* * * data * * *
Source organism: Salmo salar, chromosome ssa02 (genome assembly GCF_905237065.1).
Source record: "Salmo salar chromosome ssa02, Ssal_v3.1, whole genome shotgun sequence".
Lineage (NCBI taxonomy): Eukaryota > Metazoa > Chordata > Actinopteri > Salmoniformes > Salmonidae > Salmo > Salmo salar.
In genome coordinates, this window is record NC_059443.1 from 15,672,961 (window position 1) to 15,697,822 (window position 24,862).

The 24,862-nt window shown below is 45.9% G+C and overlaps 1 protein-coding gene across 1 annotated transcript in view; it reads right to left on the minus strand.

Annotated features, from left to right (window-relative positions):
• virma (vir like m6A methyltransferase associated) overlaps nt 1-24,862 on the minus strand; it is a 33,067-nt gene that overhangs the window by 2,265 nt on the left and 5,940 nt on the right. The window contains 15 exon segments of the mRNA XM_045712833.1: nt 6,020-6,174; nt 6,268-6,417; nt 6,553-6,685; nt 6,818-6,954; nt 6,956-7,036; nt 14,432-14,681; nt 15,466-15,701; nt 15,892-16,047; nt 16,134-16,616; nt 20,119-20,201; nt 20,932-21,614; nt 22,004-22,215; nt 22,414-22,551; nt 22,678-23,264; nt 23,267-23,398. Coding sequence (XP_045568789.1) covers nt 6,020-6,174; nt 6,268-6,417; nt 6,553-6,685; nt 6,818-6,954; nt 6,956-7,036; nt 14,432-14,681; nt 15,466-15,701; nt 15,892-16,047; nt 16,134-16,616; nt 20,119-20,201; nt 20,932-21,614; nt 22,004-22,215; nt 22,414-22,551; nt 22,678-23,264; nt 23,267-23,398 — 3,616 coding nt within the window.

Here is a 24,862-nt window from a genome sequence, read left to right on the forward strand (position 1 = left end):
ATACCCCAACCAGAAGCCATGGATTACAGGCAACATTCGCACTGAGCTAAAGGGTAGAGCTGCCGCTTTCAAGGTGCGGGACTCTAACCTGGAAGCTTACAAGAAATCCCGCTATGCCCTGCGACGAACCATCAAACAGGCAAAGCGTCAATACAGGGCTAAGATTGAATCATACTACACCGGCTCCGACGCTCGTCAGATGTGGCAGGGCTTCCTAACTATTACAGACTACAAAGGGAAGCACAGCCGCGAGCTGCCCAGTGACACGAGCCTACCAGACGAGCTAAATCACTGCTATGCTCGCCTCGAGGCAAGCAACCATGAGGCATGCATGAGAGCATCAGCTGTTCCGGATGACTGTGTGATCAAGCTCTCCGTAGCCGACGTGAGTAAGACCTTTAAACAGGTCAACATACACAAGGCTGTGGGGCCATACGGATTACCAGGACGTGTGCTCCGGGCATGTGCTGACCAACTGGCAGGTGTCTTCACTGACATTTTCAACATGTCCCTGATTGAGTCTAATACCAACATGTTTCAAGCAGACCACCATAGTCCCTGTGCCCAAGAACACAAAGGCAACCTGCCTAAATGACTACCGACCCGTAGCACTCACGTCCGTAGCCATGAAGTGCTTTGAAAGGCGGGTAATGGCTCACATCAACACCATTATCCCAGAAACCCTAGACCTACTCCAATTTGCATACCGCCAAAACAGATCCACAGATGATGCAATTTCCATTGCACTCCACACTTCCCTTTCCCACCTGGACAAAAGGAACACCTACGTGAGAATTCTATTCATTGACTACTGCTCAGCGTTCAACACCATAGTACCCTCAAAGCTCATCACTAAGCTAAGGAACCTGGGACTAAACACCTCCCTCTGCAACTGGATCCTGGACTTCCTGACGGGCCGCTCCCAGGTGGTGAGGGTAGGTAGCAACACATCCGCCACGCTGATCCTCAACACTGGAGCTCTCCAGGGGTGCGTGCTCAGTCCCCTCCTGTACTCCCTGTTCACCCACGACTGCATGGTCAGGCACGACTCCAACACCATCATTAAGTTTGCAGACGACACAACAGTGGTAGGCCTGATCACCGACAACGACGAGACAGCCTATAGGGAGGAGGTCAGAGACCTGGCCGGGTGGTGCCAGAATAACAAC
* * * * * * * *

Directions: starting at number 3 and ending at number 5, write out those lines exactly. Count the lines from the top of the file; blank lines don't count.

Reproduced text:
Lineage (NCBI taxonomy): Eukaryota > Metazoa > Chordata > Actinopteri > Salmoniformes > Salmonidae > Salmo > Salmo salar.
In genome coordinates, this window is record NC_059443.1 from 15,672,961 (window position 1) to 15,697,822 (window position 24,862).

The 24,862-nt window shown below is 45.9% G+C and overlaps 1 protein-coding gene across 1 annotated transcript in view; it reads right to left on the minus strand.